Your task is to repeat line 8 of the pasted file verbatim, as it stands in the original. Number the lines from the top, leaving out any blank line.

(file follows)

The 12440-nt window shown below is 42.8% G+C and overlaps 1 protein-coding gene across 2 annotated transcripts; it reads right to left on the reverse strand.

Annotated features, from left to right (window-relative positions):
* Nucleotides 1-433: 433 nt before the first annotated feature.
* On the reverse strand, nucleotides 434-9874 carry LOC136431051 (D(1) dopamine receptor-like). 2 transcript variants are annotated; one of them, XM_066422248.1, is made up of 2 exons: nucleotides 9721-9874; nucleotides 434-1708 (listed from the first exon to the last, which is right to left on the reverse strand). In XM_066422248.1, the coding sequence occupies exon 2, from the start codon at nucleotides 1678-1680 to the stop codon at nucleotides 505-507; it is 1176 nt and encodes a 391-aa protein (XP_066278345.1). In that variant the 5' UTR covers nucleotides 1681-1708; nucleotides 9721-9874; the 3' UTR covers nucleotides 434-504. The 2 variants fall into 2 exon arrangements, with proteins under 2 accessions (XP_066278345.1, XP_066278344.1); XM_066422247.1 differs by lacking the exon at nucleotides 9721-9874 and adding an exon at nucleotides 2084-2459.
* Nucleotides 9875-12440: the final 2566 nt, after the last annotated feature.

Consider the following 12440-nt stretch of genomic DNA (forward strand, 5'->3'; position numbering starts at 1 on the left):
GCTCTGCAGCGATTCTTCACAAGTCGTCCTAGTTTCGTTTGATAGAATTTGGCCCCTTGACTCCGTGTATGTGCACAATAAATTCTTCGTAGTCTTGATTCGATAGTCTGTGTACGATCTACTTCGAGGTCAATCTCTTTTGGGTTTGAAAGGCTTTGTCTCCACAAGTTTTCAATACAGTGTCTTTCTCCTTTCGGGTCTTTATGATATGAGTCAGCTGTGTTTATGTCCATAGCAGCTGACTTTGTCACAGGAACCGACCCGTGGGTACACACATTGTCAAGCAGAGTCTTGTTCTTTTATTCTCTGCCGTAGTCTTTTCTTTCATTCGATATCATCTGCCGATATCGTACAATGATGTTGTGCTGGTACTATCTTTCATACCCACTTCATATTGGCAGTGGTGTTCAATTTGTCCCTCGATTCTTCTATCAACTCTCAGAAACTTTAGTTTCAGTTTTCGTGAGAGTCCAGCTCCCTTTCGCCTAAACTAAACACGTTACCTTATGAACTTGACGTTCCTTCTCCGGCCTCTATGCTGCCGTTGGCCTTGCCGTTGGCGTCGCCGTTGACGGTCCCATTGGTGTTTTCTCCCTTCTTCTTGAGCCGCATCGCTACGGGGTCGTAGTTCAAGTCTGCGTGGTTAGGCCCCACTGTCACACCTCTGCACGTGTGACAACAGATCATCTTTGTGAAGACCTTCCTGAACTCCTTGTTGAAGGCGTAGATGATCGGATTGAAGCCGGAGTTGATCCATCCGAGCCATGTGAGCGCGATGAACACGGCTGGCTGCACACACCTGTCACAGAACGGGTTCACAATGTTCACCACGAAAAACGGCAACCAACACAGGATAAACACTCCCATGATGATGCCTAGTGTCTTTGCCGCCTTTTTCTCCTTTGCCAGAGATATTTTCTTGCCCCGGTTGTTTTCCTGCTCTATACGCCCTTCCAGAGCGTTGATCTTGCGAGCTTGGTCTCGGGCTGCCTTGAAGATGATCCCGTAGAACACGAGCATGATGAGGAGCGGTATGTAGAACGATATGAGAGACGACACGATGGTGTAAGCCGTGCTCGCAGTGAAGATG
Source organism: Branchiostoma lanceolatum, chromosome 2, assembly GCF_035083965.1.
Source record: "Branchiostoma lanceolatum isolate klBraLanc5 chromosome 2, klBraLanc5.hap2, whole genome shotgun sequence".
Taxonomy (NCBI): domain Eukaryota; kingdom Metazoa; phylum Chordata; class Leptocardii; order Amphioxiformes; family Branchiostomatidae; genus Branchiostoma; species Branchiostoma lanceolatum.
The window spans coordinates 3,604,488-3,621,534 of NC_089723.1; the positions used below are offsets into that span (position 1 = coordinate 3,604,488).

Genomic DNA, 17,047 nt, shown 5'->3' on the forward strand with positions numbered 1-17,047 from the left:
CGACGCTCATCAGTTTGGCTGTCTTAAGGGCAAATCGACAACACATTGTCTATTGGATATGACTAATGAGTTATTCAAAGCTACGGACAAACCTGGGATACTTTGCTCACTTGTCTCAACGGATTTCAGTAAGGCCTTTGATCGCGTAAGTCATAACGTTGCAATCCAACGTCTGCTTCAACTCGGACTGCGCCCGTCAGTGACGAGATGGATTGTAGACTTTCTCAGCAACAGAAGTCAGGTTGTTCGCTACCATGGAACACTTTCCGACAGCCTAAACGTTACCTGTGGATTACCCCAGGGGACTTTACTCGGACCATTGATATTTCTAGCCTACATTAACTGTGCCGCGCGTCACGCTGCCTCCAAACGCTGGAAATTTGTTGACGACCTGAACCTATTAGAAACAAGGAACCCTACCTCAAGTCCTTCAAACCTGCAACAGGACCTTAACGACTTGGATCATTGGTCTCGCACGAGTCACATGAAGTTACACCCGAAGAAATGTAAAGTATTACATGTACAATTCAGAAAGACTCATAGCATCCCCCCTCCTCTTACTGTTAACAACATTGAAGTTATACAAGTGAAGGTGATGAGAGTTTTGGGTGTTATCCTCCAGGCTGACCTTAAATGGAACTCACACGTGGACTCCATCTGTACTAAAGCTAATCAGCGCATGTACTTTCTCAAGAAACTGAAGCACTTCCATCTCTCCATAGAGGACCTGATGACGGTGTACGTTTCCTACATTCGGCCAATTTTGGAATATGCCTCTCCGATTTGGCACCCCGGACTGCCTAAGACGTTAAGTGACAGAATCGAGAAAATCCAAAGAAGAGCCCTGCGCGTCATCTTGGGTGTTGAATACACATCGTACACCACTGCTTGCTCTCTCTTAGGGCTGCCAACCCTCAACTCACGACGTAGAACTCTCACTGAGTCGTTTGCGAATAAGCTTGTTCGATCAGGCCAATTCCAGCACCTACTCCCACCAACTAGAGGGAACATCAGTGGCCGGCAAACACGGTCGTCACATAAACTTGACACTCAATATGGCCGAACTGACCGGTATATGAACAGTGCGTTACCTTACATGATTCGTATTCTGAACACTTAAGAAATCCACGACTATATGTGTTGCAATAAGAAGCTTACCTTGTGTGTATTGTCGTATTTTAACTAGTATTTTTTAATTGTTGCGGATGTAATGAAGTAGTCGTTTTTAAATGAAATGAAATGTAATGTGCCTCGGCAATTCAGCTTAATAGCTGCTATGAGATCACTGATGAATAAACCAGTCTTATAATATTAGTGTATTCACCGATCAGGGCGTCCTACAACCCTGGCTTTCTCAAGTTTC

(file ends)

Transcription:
Source organism: Branchiostoma lanceolatum, chromosome 2, assembly GCF_035083965.1.